Professor Dennis Franklin Elwell (1935-2023)
“He is a man of great personal charm, an effective organizer, a sound teacher, a popular person and a loyal colleague”, William Bardsley, RSRE Malvern.
“I am most impressed by the unusual combination of breadth and depth in his work. I consider him as one of the rare scientists in the area of crystal growth who combine a thorough and critical understanding of physico-chemical concepts with a good deal of intuition”, Prof. Franz Rosenberger. Univ Utah.
“His publications are usually substantial in content and his work is marked by originality. He has made a very real contribution to the science of crystal growth and is acknowledged internationally as a leading expert in his field”, J.W. Mullin, Univ College London.
“In spite (or perhaps because) of his quiet reserved manner, Dennis has the ability to get things done without giving offence to anyone. He has great managerial and technical ability….and to pick projects and people. …As a colleague he is reliable, efficient, hard-working and extremely stimulating.”, John Brice, Mullard Research Laboratories.
by Robert Feigelson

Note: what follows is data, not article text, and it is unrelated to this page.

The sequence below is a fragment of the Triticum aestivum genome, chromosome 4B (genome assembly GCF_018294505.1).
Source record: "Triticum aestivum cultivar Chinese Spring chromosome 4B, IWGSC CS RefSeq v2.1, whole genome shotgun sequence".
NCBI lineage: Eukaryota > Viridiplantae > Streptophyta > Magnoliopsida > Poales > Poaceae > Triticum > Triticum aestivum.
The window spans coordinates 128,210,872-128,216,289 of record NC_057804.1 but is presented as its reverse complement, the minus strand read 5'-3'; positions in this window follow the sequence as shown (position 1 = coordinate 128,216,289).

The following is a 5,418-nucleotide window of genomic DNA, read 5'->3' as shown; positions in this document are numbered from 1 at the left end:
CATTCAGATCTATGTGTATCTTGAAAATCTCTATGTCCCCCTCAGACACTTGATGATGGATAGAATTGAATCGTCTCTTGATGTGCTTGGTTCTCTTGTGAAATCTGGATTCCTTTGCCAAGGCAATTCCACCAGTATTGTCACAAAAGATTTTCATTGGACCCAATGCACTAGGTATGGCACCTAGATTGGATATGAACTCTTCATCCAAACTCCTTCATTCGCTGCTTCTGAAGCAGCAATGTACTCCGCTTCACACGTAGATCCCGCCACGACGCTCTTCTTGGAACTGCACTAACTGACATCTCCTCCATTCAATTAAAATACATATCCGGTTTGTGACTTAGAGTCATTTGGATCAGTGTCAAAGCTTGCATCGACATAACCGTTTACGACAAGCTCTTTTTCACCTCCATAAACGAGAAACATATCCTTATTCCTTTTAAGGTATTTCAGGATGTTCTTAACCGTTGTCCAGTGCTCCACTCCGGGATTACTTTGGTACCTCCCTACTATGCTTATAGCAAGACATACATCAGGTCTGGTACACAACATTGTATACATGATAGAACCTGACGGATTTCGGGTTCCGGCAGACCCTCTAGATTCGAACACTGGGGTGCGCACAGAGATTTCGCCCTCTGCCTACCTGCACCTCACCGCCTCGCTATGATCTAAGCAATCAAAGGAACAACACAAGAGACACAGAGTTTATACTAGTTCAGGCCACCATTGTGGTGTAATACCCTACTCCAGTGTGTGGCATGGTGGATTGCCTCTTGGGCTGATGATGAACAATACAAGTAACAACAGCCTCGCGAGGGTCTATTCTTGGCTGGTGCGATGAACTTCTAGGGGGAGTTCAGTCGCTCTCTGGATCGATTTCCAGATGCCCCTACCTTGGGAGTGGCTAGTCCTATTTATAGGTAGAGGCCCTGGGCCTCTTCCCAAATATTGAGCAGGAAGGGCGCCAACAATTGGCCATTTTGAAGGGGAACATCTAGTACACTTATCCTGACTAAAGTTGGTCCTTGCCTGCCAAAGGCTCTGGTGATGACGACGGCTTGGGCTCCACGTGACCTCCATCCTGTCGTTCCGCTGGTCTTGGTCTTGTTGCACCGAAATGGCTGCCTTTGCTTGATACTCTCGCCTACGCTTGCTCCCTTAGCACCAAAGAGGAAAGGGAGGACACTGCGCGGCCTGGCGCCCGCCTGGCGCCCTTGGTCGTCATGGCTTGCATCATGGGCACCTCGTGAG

We regret to report that on May 29, 2023, Dr. Dennis Elwell, one of the pioneers of the crystal growth community passed away at his home at Discovery Harbor, on the Island of Hawaii. He was 87 years old. In 1969, Dennis, with other notable British scientists and engineers, helped found and organize the British Association of Crystal Growth and was its first secretary. He received his B.Sc. in Physics with honors from Imperial College in London in 1957, and his Ph.D., also in Physics, from Sheffield University in 1960. He became a faculty member at the then Portsmouth Polytechnic (later to become the University of Portsmouth) starting in 1960 until 1975. His initial research interest at Portsmouth was the study of the physical properties of magnetic oxides notably ferrites such as NiFe2O4 and garnets such Y3Fe5O12. This work led to his greater interest in crystal growth processes, particularly the flux growth method. He made significant contributions to the understanding of the growth mechanisms involved in making crystals from high temperature solutions and co-authored several papers with Hans Scheel, John Brice and other well-known scientists. Two of his Ph.D., students, Peter Capper and Kevin Roberts, became important members of the crystal growth field. Dennis was a prolific author, writing both scientific journal papers (~ 100 ) and books. In 1970 and 1972 he co-authored two books with Tony Pointon, “Physics for Electrical Engineers” and “Classical Thermodynamics” (Longman and Penguin press respectively) and in 1975, after many years of collaboration with Hans Scheel, their well-regarded book “Crystal Growth from High Temperature Solutions (Academic Press). In 1973, together with Tony Pointon, he started the Association of Polytechnic Teachers becoming its inaugural General Secretary where he worked hard to achieve parity between the then polytechnics and the rest of the university sector. A vison finally achieved in 1992. He spent several summers as a visiting scholar, first at the Israel Institute of Technology (1969), followed by The IBM Research Laboratories in Zurich Switzerland (1971) and then in my group at Stanford University (1974 and 1975).